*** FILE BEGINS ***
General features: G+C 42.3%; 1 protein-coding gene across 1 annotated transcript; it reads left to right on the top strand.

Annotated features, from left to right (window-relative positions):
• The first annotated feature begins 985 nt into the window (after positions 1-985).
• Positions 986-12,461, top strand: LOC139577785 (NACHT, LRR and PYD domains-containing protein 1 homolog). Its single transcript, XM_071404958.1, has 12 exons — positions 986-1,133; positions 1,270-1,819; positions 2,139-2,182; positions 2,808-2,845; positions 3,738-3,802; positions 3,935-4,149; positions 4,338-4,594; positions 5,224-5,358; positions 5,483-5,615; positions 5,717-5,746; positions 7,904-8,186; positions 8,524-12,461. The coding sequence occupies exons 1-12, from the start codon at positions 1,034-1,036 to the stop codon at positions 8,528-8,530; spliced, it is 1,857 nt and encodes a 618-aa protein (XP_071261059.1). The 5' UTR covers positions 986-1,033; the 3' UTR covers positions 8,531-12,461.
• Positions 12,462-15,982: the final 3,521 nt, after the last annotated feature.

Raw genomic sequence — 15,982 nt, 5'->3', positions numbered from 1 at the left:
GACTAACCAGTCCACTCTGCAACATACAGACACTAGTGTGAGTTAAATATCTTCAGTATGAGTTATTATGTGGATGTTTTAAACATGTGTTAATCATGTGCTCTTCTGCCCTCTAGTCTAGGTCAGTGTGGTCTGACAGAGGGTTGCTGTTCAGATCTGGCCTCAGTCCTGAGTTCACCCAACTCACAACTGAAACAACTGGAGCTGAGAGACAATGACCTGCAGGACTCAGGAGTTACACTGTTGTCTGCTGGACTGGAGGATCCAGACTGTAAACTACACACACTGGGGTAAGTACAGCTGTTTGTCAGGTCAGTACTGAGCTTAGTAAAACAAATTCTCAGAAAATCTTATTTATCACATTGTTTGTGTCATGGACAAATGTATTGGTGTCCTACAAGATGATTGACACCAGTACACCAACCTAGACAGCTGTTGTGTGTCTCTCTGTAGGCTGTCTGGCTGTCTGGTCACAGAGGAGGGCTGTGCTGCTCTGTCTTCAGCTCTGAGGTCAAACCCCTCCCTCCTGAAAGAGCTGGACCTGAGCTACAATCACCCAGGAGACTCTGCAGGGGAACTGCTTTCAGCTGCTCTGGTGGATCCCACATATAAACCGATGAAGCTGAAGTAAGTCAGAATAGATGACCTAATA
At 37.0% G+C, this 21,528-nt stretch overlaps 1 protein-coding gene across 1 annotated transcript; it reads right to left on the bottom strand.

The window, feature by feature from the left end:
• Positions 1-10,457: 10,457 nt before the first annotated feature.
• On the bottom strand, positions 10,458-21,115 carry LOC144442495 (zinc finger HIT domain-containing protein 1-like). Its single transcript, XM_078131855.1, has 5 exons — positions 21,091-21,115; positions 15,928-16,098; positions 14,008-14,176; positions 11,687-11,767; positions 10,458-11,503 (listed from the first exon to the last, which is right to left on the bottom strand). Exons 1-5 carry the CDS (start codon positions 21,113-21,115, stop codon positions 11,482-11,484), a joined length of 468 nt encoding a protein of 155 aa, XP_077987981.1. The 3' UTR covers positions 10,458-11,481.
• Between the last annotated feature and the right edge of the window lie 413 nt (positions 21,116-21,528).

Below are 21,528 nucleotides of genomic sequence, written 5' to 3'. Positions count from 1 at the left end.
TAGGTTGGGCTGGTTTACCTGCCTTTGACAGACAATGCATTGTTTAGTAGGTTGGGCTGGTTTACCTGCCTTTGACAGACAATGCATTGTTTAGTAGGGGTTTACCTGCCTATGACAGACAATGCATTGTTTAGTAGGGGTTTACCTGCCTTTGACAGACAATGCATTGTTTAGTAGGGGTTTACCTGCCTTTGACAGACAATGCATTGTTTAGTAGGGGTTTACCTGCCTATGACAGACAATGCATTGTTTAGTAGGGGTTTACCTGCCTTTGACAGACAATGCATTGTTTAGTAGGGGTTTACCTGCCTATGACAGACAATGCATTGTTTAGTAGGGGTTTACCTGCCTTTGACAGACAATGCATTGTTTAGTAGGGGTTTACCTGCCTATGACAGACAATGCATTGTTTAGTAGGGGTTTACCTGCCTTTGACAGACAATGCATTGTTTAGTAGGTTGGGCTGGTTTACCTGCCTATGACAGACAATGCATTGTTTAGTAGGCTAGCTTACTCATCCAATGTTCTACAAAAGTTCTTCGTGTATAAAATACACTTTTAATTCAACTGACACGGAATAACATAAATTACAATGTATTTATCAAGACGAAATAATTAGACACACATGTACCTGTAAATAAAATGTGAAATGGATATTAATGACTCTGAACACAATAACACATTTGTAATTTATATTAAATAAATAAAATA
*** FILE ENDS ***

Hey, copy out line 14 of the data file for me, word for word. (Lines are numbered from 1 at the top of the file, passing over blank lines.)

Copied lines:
TAGGTTGGGCTGGTTTACCTGCCTTTGACAGACAATGCATTGTTTAGTAGGTTGGGCTGGTTTACCTGCCTTTGACAGACAATGCATTGTTTAGTAGGGGTTTACCTGCCTATGACAGACAATGCATTGTTTAGTAGGGGTTTACCTGCCTTTGACAGACAATGCATTGTTTAGTAGGGGTTTACCTGCCTTTGACAGACAATGCATTGTTTAGTAGGGGTTTACCTGCCTATGACAGACAATGCATTGTTTAGTAGGGGTTTACCTGCCTTTGACAGACAATGCATTGTTTAGTAGGGGTTTACCTGCCTATGACAGACAATGCATTGTTTAGTAGGGGTTTACCTGCCTTTGACAGACAATGCATTGTTTAGTAGGGGTTTACCTGCCTATGACAGACAATGCATTGTTTAGTAGGGGTTTACCTGCCTTTGACAGACAATGCATTGTTTAGTAGGTTGGGCTGGTTTACCTGCCTATGACAGACAATGCATTGTTTAGTAGGCTAGCTTACTCATCCAATGTTCTACAAAAGTTCTTCGTGTATAAAATACACTTTTAATTCAACTGACACGGAATAACATAAATTACAATGTATTTATCAAGACGAAATAATTAGACACACATGTACCTGTAAATAAAATGTGAAATGGATATTAATGACTCTGAACACAATAACACATTTGTAATTTATATTAAATAAATAAAATA